If you were cast away on an island with just one Jewish text for company, which would you choose?

This week Catherine Lyons of Edinburgh Liberal Jewish Community selects: the second verse of Bereishit

Desert Island Texts

Desert Island Texts

Every Simchat Torah, I am transfixed, not by the first verse of Bereishit, but by the second. My imagination runs wild. Customarily, we think of God’s first creative act as ‘Let there be light’. Before that, ‘the earth was formless and empty, darkness was over the surface of the deep, and the wind of God swept over the waters’.

Tohu vavohu: the earth was all wibbly wobbly, soft and yielding.

Bland in its primeval state, it is readily absorbent, marinating in rabbinic flavours which, like family recipes, are closely defended and argued about. What was this primeval stuff that preceded Yom Echad, the First Day ever? Translations are freighted with polemic. I recoil from the commonly found ‘chaos and waste’.

The Tohu-vaVohu-Earth is brimming with possibility and promise.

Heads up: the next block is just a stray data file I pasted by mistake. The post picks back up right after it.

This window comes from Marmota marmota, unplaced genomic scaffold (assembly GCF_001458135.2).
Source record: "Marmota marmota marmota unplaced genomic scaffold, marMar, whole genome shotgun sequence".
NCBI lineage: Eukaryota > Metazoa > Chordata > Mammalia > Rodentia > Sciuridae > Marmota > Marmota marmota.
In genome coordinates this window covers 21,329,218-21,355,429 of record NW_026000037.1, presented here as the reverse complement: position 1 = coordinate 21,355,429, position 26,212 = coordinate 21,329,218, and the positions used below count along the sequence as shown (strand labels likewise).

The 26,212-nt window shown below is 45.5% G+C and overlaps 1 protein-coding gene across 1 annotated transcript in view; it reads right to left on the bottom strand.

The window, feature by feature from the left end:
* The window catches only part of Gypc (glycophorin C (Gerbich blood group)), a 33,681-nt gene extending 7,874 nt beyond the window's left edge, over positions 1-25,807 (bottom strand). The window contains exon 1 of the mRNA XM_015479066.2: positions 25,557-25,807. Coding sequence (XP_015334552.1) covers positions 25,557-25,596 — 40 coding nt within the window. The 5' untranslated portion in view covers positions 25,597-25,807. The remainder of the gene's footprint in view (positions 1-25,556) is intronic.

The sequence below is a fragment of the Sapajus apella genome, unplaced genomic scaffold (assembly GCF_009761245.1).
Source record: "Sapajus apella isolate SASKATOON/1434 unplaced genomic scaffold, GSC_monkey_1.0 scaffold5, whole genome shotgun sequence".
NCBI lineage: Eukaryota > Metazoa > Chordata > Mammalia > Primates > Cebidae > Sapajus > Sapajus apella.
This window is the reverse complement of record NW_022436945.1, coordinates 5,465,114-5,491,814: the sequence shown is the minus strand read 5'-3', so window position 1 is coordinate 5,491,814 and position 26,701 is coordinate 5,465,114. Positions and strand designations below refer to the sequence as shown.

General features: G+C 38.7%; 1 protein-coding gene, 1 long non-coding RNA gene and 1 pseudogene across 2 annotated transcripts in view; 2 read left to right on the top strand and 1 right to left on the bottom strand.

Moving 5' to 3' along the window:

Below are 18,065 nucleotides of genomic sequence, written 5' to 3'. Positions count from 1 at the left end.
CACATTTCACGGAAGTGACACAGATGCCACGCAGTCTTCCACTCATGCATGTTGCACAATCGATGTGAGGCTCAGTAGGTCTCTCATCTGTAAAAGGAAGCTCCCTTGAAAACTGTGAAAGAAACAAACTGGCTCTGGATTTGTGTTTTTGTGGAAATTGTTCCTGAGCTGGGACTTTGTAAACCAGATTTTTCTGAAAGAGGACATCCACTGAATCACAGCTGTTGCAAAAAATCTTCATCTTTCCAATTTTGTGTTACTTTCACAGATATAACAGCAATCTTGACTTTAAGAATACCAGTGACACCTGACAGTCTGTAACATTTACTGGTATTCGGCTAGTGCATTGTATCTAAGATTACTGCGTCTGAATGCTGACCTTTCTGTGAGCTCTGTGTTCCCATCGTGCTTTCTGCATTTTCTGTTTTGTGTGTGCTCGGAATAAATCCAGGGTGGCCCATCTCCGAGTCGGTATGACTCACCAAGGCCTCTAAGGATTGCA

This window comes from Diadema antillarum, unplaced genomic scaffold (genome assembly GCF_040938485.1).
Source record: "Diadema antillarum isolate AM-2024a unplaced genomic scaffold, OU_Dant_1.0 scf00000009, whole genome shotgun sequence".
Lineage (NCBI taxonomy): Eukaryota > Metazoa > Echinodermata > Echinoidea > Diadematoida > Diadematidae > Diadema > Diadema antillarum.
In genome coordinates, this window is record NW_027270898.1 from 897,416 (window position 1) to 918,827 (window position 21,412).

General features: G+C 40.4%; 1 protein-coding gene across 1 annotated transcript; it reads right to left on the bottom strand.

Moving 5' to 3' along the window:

Tehom: darkness was on the face of the Deep. Can you hear the silence stretching across the pitch-black ocean?

Listen carefully, as the breath of God ruffles the surface of the water, brooding our world into being.

Primeval Tehom: as close as Torah ever gets to the very Source. Tehom separates, to make sky. Tehom withdraws, to make land. Later it returns and floods the world. Later still, it liberates escaping slaves and drowns their overlords. That great surge of fathomless water is for Avivah Zornberg the Murmuring Deep, the Biblical Unconscious.

Deep calls to Deep, says the Psalmist. Ancient cosmologies proclaimed a god who conquered the primeval water and fashioned our world through mythic struggle. Atop an arid mountain, our earliest glimmerings of the Eternal One grew from ancient awe. But before the Beginning – our Beginning – the Eternal One made Tehom.

Tehom takes us beyond Bereishit. Dive in deep.